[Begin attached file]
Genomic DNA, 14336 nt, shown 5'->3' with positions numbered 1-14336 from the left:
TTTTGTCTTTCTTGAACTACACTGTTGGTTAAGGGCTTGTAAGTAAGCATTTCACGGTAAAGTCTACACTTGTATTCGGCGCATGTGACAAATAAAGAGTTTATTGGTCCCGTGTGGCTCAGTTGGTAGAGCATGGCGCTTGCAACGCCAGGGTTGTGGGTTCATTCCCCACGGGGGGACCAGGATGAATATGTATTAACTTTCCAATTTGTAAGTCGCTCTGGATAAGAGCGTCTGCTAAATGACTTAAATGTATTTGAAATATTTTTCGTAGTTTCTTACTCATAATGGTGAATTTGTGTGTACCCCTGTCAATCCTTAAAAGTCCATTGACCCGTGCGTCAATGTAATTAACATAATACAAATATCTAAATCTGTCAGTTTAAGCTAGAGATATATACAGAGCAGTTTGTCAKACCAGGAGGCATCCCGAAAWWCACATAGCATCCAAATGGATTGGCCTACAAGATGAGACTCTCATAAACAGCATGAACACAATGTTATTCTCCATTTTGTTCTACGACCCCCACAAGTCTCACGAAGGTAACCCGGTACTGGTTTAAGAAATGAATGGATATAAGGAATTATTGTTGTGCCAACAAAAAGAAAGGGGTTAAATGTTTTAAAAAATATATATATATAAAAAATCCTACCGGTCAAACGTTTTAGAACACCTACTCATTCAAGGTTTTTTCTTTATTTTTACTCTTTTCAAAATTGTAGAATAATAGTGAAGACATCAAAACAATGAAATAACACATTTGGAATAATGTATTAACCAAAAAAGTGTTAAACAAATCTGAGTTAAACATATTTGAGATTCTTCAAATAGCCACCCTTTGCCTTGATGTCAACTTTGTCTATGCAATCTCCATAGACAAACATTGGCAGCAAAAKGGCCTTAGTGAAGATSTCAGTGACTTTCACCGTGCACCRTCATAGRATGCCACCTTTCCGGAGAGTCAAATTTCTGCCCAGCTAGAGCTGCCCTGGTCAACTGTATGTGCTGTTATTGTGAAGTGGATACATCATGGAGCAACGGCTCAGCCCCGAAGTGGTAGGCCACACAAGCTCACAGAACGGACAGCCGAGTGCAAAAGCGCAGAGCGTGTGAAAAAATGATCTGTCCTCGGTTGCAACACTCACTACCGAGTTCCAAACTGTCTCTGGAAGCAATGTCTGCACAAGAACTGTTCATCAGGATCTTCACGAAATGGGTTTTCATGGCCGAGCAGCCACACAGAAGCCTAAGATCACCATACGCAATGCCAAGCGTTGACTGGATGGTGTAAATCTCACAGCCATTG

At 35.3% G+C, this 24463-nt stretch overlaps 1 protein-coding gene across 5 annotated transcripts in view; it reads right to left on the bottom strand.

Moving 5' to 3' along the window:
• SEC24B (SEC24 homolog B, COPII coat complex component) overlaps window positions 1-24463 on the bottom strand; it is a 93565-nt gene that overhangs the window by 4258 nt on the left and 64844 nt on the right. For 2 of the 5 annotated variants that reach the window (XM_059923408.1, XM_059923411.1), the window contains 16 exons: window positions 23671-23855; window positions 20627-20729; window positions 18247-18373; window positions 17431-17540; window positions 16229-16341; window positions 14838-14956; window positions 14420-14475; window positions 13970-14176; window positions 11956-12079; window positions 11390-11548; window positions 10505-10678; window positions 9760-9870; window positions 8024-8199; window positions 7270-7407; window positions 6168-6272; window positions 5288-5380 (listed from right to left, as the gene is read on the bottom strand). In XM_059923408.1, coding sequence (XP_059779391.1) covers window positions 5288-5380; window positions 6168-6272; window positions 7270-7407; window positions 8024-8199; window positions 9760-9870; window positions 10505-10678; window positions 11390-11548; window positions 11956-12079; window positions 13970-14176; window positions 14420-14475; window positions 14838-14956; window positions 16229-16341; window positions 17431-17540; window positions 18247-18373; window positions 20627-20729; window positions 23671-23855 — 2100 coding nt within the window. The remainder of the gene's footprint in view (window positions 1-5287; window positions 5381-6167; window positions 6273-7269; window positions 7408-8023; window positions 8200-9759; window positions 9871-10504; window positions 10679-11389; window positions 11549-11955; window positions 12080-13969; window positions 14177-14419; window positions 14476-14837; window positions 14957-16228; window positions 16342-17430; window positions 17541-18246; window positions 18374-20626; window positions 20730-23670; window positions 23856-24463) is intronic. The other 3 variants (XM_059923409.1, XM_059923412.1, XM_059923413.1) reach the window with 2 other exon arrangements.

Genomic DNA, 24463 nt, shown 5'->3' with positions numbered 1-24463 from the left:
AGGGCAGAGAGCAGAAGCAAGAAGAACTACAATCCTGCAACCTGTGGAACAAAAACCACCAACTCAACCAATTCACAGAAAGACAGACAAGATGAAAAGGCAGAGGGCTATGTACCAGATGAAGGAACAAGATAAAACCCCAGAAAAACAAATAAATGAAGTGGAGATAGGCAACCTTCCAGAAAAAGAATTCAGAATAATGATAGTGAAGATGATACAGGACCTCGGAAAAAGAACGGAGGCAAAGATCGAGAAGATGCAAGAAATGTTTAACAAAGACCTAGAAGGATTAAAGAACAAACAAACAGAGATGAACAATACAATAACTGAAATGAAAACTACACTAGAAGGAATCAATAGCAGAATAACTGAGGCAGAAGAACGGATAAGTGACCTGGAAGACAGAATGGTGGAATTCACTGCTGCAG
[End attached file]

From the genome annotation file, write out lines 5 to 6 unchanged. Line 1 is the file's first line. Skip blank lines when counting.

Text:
• SEC24B (SEC24 homolog B, COPII coat complex component) overlaps window positions 1-24463 on the bottom strand; it is a 93565-nt gene that overhangs the window by 4258 nt on the left and 64844 nt on the right. For 2 of the 5 annotated variants that reach the window (XM_059923408.1, XM_059923411.1), the window contains 16 exons: window positions 23671-23855; window positions 20627-20729; window positions 18247-18373; window positions 17431-17540; window positions 16229-16341; window positions 14838-14956; window positions 14420-14475; window positions 13970-14176; window positions 11956-12079; window positions 11390-11548; window positions 10505-10678; window positions 9760-9870; window positions 8024-8199; window positions 7270-7407; window positions 6168-6272; window positions 5288-5380 (listed from right to left, as the gene is read on the bottom strand). In XM_059923408.1, coding sequence (XP_059779391.1) covers window positions 5288-5380; window positions 6168-6272; window positions 7270-7407; window positions 8024-8199; window positions 9760-9870; window positions 10505-10678; window positions 11390-11548; window positions 11956-12079; window positions 13970-14176; window positions 14420-14475; window positions 14838-14956; window positions 16229-16341; window positions 17431-17540; window positions 18247-18373; window positions 20627-20729; window positions 23671-23855 — 2100 coding nt within the window. The remainder of the gene's footprint in view (window positions 1-5287; window positions 5381-6167; window positions 6273-7269; window positions 7408-8023; window positions 8200-9759; window positions 9871-10504; window positions 10679-11389; window positions 11549-11955; window positions 12080-13969; window positions 14177-14419; window positions 14476-14837; window positions 14957-16228; window positions 16342-17430; window positions 17541-18246; window positions 18374-20626; window positions 20730-23670; window positions 23856-24463) is intronic. The other 3 variants (XM_059923409.1, XM_059923412.1, XM_059923413.1) reach the window with 2 other exon arrangements.

Genomic DNA, 24463 nt, shown 5'->3' with positions numbered 1-24463 from the left: